The new UK Space Agency (UKSA) will take over responsibility for government policy and the key budgets for space, according to ministers.
The agency, which comes into being on 1 April, will also represent Britain on space matters in all negotiations with international partners.
The UKSA's name, logo and remit were announced at a conference in London.
Its establishment should bring more coherence to space policy - something critics say has been missing for years.
In particular, it is hoped an executive agency that can champion British interests abroad will help an already successful space industry to grow still further.
"People in the UK are not aware of just how good Britain is both at space research and in terms of our space industry; [a space agency] is going to make people more aware of that," Lord Drayson, the minister for science and innovation, told BBC News.
"But in practical terms, it's going to make the decision-making by government in all aspects of space policy much more joined up, better co-ordinated - a single point within government which has responsibility for making sure that we get everything in alignment such that the space research we do, the space industry that we're building, fulfils its true potential."
British space policy and budgets have until now been devolved to a partnership of government departments and science funding councils. The UKSA will, step by step, assume control of these partners' monies (about £230m per year) and their management functions.
Ministers want more information on EO and satellite broadband
It will start in the areas related to Britain's membership of the European Space Agency (Esa), where most of the civil space budget is spent.
It will then extend to areas that engage with the EU, which has begun in recent years to develop major space projects of its own, such as the Galileo satellite-navigation system.
In addition to the UKSA announcement, the government says £24m will be put into an International Space Innovation Centre (ISIC) at Harwell in Oxfordshire, the site of a new Esa technical facility. This is in addition to £16m from industry.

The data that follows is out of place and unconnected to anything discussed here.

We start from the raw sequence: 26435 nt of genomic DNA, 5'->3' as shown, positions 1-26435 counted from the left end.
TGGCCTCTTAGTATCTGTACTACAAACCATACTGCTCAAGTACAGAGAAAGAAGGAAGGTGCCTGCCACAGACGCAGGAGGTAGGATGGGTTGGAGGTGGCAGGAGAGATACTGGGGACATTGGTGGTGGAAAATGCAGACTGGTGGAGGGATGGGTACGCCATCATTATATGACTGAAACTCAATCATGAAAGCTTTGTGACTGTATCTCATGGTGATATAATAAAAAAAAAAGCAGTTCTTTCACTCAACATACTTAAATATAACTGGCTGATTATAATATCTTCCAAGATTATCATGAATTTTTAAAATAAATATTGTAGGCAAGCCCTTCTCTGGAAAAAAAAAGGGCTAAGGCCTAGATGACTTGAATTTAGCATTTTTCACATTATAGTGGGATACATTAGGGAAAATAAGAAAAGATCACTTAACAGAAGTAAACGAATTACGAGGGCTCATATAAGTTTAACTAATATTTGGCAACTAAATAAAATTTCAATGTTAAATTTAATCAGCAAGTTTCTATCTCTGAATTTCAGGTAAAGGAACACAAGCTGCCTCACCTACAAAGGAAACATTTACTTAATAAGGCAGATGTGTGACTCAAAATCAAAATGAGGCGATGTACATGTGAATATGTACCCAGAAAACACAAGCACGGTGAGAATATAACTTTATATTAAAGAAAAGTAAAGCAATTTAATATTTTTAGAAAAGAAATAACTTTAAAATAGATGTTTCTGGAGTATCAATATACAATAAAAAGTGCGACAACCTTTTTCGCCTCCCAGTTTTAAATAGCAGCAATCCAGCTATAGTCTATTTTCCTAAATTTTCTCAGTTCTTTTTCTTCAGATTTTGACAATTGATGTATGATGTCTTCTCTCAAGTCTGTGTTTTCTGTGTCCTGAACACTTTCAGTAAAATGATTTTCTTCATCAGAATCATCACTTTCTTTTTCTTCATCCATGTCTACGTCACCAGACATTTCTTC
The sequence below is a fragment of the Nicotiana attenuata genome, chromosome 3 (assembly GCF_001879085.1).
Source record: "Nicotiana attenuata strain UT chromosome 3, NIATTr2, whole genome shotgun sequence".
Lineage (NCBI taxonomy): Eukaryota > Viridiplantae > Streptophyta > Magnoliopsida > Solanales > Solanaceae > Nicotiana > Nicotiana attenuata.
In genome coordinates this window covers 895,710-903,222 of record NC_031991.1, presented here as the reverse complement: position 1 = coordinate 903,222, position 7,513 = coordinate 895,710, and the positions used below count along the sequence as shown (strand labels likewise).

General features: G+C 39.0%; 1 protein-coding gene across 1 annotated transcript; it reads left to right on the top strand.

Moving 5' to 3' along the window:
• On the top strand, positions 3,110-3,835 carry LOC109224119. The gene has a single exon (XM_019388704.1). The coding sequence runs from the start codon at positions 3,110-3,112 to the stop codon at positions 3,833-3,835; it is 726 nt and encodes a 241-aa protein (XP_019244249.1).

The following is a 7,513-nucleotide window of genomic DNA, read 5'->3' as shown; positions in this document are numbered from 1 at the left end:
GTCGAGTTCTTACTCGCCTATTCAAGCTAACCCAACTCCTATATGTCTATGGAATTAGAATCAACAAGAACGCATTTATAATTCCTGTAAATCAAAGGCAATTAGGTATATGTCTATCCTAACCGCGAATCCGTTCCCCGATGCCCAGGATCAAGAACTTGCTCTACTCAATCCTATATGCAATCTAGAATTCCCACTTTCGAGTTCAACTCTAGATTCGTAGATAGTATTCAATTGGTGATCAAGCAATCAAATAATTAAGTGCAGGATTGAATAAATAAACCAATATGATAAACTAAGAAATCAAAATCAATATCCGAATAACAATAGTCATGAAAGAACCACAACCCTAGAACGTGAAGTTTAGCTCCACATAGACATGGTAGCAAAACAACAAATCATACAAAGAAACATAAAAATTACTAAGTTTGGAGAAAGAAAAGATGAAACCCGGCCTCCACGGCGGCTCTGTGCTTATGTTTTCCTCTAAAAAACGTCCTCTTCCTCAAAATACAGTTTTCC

Ministers say the ISIC will help establish hubs of excellence in the UK to:
• exploit the data generated by Earth Observation satellites, • use space data to understand and counter climate change and • advise on the security and resilience of space systems and services.
The announcements are part of the government's response to a major report produced last month by industry and academia on the future prospects for Britain in space.
The Space Innovation and Growth Strategy (Space-IGS) laid out a path it believed could take the UK from a position where it currently claims 6% of the global market in space products and services to 10%, by 2030, creating 100,000 new hi-tech jobs in the process.
Astronaut Tim Peake on the UK's new space agency
The government says it agrees with most of the Space-IGS recommendations, including developing a National Space Technology Strategy.
One key area of dissent however is the call to double UK spending on Esa programmes over the next decade. The Space-IGS wanted Britain to try to initiate and lead at least three missions between now and 2030.
Ministers say they cannot make such commitments in the current economic climate.
"We will require a compelling business case for each proposal or mission," said Lord Drayson.
The government says it also wants more information from industry on how satellite broadband services could be expanded, and on the feasibility of establishing a UK-based Earth observation (EO) programme.
At the moment, the UK buys Earth imagery acquired by foreign spacecraft. The Space-IGS said there was a case for the UK to have its own EO fleet.
Space-IGS chairman and Logica CEO Andy Green welcomed the government response to the report.
He conceded ministers would find the Esa funding issue difficult but hoped that as economic conditions improved, the question could be raised again.
"They've been swift, I think they've been serious; they've put a lot of effort into it," he told BBC News.
"But as I've said today, we really have to concentrate on making a reality of this - [it's a] big ambition to go from 6% to 10%, create 100,000 jobs. That will need investment from industry, investment from government; and we'll see how that goes as we go up to the next spending round."
The creation of a space agency is just the latest in a series of initiatives affecting British space interests.
In July last year, Esa finally opened a technical centre in the UK - the only one of the agency's major subscribers not to have such a showcase facility. It also appointed a British national, Major Tim Peake, to its astronaut corps in May.
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